It is also via dreams that humans came to know that spirits and lost souls populated the night. The dream was real and so too were the Gods and demons who thundered and condemned and the ghosts and phantoms that hovered at the edge of night. Although but a dream, like modern humans, our ancient ancestors experienced this through the senses, much as the physical world is experienced. Both were real and were taken seriously.

Dreams are the royal road to the unconscious realms of the mind and to realities that lie just beyond conscious awareness. And it is through the amygdala, hippocampus, and temporal lobe, that dreams emerge and flow. The limbic neurons subserving spiritual experiences also give rise to dreams. Thus the link between the world of dreams and the spirit land of gods and demons is the limbic system; i.e. the "transmitter to god."


The amygdala and the neocortex of the temporal lobe are interactionally involved in the production of religious and hallucinatory experiences including dream states (Broughton,1982; Gloor, 1997; Goldstein et al., 1972; Hodoba, 1986; Humphrey & Zangwill 1961; Kerr & Foulkes 1978; Meyer et al., 1987); the right temporal lobe and amygdala in particular (Joseph, 1988a, 1992a).

Similarly, d'Aquili and Newberg (1993) argue that the right hemisphere (and right amygdala) is more involved than the left in the reception and production of religious imagery. This is likely as the right hippocampus and amygdala, and the right hemisphere in general (Broughton,1982; Goldstein et al., 1972; Hodoba,1986; Humphrey & Zangwill 1961; Joseph, 1988, 2000a; Kerr and Foulkes 1978; Meyer, Ishikawa, Hata, and Karacan 1987) also appear to be involved in the production of hallucinations, dream imagery as well as REM during sleep. Indeed, like the limbic system, the right hemisphere is not only associated with dreams, but the unconscious mind (Joseph, 1982, 1988a,b, 1992ab).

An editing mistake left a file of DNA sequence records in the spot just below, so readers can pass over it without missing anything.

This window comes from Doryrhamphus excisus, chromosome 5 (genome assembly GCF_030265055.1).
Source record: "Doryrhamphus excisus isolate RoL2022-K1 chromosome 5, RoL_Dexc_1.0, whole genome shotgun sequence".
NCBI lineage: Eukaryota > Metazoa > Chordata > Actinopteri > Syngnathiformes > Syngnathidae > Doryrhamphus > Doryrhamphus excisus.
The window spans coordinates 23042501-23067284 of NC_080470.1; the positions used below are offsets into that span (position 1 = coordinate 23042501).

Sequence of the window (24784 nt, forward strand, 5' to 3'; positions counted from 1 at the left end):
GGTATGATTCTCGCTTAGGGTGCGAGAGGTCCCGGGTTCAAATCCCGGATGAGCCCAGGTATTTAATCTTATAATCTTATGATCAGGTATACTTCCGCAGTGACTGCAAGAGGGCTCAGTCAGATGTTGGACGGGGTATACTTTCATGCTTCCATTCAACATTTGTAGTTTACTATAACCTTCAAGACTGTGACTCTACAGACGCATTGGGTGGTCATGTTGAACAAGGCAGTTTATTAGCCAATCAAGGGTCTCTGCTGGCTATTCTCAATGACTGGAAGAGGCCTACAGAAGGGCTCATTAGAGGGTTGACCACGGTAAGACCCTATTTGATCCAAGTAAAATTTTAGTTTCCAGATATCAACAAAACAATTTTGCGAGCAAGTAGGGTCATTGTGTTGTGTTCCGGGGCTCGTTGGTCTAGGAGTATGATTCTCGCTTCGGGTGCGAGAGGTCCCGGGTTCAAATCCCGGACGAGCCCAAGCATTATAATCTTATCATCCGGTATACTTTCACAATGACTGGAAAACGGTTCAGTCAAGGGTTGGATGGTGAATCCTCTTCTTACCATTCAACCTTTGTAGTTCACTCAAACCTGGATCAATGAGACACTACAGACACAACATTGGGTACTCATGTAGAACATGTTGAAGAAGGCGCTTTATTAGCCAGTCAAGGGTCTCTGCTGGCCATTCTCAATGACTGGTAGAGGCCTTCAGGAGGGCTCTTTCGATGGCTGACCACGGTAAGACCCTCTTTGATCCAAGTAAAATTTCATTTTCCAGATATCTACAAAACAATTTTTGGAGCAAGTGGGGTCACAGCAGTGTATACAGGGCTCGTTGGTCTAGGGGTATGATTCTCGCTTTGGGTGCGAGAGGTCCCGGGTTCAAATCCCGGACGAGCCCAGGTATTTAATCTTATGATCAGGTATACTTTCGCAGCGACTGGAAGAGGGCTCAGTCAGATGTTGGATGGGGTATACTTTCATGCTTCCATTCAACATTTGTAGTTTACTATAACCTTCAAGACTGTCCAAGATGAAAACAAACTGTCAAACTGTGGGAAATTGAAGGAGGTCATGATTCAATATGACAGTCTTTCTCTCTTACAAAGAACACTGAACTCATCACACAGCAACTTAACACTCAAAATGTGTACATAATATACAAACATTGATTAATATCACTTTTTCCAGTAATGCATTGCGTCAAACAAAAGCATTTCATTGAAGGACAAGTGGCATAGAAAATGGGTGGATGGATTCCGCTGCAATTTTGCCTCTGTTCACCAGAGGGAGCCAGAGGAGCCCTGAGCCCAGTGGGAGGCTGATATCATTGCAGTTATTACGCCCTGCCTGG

Electrophysiologically the right temporal lobe becomes highly active during REM, whereas, conversely, the left temporal region becomes more active during dreamless sleep, i.e., NREM (Goldstein et al. 1972; Hodoba 1986). Similarly, measurements of cerebral blood flow have shown an increase in the right temporal regions during REM sleep. Right temporal lobe blood flow also increases in subjects who upon wakening report visual, hypnogogic, hallucinatory and auditory dreaming (Meyer et al. 1987). Abnormal and enhanced activity in the right temporal and temporal-occipital area will also provoke dreaming and acts to increase the length and amount of dreaming and REM sleep for an atypically long time (Hodoba 1986).

As noted, LSD induces its "hallucinatory" effects by disinhibiting the amygdala. That is, LSD blocks the sensory filtering and perceptual inhibitory activity of a neural transmitter, serotonin. In consequence multi-sensory qualities that are normally suppressed are suddenly perceived such that what was hidden is revealed; sound have color and colors and sounds can be tasted, as the bounds of this reality melt away thus revealing the supernatural reality of the other side.

Conversely, LSD induced hallucinations are significantly reduced when the right but not the left temporal lobe has been surgically ablated (Serafintides 1965). Similarly, it has been reported that dreaming is abolished with right but not left temporal lobe destruction (Bakan, 1978). Hence, it appears that there is a specific complementary relationship between REM sleep, hallucinations, LSD, mystical experiences, and right temporal (and thus right amygdala and hippocampus) electrophysiological activity. By contrast, the left half of the brain appears to be the domain of the more logical and nonintuitive aspects of conscious experience.

Indeed, whereas the right hemisphere is dominant for all aspects of emotion, and is the domain of the more visual and imaginal aspects of the mind, the left hemisphere is dominant for language, math, and the temporal sequential aspects of consciousness. It is the right hemisphere which dreams the dream, and it is the left hemisphere which not only passively observes but which forgets the dream upon waking (Joseph, 1988a). It is the more unconscious realms associated with the right hemisphere which are directly in tune with these alternate realities, such as conveyed through dreams, and it is the left hemisphere which dismisses and rationally explains away these experiences as nonsense.